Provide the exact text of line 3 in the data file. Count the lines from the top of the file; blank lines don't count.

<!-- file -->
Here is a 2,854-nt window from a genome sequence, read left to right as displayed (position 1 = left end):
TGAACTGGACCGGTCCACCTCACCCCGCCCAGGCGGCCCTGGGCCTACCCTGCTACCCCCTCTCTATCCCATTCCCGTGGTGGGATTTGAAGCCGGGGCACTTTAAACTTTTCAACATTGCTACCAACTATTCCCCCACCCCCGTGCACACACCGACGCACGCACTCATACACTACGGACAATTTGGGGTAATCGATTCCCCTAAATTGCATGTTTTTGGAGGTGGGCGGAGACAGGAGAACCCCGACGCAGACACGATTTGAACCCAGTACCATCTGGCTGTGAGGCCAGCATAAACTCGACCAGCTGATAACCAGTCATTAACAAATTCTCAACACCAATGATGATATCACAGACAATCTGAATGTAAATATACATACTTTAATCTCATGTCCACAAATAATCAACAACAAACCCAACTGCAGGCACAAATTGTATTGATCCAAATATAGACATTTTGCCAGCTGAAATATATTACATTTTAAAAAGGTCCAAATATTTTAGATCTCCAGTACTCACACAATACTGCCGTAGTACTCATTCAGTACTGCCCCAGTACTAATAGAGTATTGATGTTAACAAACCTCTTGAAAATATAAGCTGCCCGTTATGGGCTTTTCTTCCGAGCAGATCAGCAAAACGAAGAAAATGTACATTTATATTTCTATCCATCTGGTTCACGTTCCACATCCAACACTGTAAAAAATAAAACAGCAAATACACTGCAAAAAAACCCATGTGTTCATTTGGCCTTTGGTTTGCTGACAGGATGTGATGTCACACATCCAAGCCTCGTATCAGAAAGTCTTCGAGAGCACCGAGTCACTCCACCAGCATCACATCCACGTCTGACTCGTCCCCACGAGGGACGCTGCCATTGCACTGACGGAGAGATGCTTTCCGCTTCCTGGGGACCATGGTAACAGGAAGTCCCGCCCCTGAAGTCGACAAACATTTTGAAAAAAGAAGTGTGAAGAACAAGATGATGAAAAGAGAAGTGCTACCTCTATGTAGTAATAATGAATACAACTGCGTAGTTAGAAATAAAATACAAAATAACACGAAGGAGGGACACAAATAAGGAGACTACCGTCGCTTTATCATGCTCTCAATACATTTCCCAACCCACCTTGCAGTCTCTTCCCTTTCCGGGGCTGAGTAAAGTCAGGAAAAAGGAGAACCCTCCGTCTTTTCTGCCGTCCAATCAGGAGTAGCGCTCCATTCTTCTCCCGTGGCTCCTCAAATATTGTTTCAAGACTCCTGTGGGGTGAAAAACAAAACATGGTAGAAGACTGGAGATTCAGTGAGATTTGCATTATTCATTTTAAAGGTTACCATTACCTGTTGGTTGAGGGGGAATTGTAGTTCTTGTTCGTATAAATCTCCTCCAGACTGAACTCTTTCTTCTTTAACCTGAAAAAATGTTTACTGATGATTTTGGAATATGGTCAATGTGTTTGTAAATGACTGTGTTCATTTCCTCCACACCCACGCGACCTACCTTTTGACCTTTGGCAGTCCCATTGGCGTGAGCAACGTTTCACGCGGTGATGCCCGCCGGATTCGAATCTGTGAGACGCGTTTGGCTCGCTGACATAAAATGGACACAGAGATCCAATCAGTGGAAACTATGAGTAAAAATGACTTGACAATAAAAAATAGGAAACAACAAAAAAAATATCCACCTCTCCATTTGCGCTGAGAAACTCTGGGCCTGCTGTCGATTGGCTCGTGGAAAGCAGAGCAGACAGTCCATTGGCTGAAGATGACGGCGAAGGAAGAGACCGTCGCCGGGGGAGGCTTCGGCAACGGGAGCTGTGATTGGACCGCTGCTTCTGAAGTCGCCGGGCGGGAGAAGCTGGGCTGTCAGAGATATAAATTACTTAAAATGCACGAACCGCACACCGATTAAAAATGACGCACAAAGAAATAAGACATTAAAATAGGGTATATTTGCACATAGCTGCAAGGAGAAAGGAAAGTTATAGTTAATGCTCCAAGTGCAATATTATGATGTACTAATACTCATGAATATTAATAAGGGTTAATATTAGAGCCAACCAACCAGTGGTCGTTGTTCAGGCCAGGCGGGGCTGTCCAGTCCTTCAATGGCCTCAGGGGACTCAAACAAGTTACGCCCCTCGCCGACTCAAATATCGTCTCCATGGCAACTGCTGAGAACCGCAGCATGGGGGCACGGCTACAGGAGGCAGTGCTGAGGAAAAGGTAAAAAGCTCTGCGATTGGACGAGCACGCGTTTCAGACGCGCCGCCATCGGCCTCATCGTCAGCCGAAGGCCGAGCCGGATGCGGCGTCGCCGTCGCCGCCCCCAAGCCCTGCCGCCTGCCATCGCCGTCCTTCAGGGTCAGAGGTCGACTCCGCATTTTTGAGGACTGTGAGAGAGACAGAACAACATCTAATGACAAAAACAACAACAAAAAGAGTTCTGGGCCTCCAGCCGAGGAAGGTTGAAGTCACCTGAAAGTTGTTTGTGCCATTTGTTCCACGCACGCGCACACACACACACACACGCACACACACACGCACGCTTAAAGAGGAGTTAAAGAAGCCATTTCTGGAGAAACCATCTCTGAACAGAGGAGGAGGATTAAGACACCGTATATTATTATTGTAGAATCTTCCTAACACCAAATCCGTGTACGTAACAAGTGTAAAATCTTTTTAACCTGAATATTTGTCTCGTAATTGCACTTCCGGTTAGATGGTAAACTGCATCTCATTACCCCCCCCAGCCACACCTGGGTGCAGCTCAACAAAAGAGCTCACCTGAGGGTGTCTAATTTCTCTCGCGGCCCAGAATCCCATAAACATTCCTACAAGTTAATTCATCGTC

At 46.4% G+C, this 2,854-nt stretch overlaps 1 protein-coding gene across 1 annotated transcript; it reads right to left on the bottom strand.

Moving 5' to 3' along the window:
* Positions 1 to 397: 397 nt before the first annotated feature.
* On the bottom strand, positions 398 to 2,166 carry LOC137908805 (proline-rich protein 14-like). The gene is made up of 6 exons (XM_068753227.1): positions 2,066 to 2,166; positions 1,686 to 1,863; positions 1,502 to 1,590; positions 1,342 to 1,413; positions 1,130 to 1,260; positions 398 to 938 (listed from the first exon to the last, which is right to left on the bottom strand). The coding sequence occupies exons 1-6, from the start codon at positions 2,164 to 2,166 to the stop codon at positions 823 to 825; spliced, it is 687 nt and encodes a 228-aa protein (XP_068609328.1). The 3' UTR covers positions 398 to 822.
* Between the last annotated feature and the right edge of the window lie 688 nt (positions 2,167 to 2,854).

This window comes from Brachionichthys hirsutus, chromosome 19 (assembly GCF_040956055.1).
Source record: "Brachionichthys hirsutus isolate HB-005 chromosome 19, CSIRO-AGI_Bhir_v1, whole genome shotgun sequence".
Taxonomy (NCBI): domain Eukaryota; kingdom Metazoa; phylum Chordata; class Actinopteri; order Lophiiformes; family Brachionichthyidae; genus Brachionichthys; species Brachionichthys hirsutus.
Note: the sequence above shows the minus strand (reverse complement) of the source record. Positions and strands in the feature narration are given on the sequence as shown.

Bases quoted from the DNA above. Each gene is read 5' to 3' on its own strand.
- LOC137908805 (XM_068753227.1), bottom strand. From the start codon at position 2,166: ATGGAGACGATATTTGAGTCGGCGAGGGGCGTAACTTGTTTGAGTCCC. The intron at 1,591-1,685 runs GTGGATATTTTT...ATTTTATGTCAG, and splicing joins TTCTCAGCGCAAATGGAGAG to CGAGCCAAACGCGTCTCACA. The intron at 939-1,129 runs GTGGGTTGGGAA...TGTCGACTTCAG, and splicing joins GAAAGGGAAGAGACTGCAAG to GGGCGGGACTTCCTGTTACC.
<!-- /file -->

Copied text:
At 46.4% G+C, this 2,854-nt stretch overlaps 1 protein-coding gene across 1 annotated transcript; it reads right to left on the bottom strand.